Yanukovych was elected president in February 2010. He became known for filling key government posts with loyalists from his own region of Donetsk, for prosecuting and jailing political rivals, and for allegedly wildly enriching himself and his cronies during his four years as president.
In November 2013, Yanukovych abruptly announced that he would not sign a planned EU-Ukraine Association Agreement. Instead, Ukraine would pursue closer ties with Russia. Thousands of Ukrainians poured into the streets to protest the move, shouting “Ukraine is Europe.” After Yanukovych’s riot police beat student demonstrators on November 29, the demonstrations grew exponentially, attracting hundreds of thousands of people who were now angry about the perceived brutality and corruption of Yanukovych’s regime. The protests continued for three months, with riot police attempting to disperse them violently, and killing over 100 protesters.
On February 22, 2014, Yanukovych fled to Russia; soon after, Russia invaded Crimea while Russian-backed separatists began fighting Ukrainian troops in the Donbass region, in a conflict that is ongoing and in which thousands of Ukrainians have been killed.
According to historian Mychailo Wynnyckyj, author of “Ukraine’s Maidan, Russia’s War: A Chronicle and Analysis of the Revolution of Dignity,” the Maidan revolution was driven by not by the proletariat but by Ukraine’s nascent “bourgeois creative class,” which he describes as entrepreneurs, journalists, academics, and white-collar managers who opposed the oligarch economy, whereby a few rich businessmen monopolized certain sectors of the economy and often transferred the proceeds offshore.
“For these new entrants into the political elite, Ukraine’s revolution represented a watershed between a post-Soviet period of development and a new Ukraine. Their ‘habitus’ differed dramatically from that of the evolved ‘Homo Sovieticus’ on which the pre-Maidan oligarchic system had been based: they were plugged-in to social networks and new media, and they cultivated trendy images rather than craving distinguished or sacrosanct authority; for them, social capital was more important than economic capital; meritocracy was the hegemonic ideology, but the ideal was a society structured heterarchically.”
The extent to which far-right and anti-Semitic groups played a role in Ukraine’s revolution is a contentious issue, with pro-Russian media painting much of the movement with a fascist and anti-Semitic brush, while many Ukrainians claim that anti-Semitism played a marginal to nonexistent role.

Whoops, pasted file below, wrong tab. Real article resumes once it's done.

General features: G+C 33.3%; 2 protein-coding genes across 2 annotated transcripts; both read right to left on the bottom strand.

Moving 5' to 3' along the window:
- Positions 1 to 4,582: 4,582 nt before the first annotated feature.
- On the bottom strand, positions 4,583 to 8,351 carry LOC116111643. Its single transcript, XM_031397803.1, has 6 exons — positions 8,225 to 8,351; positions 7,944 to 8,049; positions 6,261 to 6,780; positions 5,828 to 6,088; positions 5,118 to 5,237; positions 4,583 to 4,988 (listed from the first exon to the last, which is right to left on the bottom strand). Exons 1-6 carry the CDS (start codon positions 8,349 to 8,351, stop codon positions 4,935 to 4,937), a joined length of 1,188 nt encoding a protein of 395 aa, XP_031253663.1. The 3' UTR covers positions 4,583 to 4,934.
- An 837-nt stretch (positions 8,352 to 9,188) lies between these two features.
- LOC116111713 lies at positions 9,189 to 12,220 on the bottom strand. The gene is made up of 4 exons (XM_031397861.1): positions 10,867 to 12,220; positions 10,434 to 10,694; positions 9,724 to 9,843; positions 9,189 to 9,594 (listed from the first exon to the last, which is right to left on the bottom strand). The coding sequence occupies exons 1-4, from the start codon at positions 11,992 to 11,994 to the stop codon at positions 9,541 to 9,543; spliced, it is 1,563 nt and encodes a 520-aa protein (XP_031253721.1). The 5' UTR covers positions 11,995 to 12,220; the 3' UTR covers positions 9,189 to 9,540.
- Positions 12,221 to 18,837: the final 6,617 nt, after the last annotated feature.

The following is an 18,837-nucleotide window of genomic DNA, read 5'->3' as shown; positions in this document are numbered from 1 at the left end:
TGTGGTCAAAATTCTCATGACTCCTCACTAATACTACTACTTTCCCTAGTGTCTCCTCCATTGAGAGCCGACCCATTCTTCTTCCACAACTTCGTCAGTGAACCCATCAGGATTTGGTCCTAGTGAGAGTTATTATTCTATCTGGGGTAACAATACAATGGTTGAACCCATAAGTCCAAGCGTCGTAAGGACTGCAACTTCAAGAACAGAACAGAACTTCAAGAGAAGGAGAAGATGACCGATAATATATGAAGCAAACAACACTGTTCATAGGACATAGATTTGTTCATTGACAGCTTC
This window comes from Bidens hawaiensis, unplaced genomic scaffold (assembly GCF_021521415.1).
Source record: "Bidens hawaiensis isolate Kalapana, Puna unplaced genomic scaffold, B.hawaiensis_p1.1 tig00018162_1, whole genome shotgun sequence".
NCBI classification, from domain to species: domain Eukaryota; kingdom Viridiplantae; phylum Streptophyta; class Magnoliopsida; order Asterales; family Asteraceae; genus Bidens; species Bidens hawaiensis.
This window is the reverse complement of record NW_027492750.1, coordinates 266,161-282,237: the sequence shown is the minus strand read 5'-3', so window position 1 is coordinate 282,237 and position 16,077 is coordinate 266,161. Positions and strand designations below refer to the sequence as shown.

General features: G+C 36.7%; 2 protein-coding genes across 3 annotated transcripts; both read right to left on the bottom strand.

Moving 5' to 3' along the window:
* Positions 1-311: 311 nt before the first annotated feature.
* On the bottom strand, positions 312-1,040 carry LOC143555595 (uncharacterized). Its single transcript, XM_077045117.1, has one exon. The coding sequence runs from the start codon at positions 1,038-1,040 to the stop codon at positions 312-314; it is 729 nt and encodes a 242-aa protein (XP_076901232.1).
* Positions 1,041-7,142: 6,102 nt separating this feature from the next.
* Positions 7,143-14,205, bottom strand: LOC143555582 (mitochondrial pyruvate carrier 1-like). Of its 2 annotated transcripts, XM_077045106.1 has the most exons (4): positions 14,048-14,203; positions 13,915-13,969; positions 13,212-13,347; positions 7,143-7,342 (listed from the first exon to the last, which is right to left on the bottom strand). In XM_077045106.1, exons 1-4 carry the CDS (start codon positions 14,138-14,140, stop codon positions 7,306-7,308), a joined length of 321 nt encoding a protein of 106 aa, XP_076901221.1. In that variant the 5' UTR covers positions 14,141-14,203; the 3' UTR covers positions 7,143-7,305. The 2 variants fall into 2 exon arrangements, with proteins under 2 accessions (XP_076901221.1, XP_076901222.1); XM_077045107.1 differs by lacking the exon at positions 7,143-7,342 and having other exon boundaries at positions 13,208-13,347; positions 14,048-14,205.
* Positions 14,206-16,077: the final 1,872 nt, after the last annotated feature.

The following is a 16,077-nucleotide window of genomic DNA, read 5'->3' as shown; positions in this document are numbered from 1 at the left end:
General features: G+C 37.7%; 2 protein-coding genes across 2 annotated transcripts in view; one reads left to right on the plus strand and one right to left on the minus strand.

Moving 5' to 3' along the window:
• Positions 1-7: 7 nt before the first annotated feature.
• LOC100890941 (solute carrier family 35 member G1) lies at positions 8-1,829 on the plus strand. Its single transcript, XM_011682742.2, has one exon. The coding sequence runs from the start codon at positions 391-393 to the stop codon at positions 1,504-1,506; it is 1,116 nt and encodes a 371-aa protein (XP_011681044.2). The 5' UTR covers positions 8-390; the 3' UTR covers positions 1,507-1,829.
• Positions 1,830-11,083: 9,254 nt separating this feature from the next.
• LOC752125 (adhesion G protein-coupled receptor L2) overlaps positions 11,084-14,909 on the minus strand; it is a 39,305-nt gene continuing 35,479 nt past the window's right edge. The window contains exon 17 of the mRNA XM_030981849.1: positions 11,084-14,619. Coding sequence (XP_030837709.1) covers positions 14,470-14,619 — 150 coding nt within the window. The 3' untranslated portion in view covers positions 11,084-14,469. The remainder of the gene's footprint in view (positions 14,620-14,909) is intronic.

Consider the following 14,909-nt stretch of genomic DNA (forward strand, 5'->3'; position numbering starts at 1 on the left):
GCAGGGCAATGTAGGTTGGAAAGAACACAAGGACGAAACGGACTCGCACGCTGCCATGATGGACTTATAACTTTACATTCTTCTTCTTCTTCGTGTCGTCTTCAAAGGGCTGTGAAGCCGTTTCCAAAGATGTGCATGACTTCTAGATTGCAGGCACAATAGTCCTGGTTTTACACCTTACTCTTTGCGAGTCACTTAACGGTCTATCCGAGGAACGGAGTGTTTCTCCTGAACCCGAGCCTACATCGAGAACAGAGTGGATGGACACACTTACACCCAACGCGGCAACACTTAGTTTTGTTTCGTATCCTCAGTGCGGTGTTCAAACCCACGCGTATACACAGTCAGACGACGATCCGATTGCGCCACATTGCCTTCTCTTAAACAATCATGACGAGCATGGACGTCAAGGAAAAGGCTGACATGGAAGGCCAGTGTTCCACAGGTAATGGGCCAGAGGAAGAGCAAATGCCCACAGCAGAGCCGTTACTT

Why it’s hard for Westerners to understand Ukraine
During our interview, Lemenov reeled off the names of several new law enforcement bodies that reform-minded Ukrainians, with support from the United States and European Union, had helped create since the Maidan Revolution.
“There are several success stories, the creation of the National Anti-Corruption Bureau of Ukraine (NABU), the creation of the Specialized Anti-Corruption Prosecutor’s Office (SAPO) and the Higher Anti-Corruption Court of Ukraine.”
Another newly created body, the State Bureau of Investigation, has suffered some setbacks. Its director, Roman Truba, was fired in December by President Zelensky after civil society activists accused Truba of being close to an associate of ousted president Yanukovych and allegedly carrying out politically motivated prosecutions.
The reason for all these new anti-corruption bodies, explained Lemenov, was that corruption is so entrenched in Ukraine that it is hard to reform existing institutions from within.
“If you compare Ukraine and Israel,” he said, “in Ukraine it’s a really, really complicated system, It’s a corruption network. It’s corrupt from top to bottom.”
In a separate interview, Josef Zissels, a former Soviet dissident and Ukrainian Jewish communal leader, described his country along similar lines.
“Westerners cannot really understand what is happening in Eurasian countries because it is a totally different space. You have corruption in the United States and in Israel. But there it’s like a sickness. Here it’s not a sickness. It’s part of the culture.”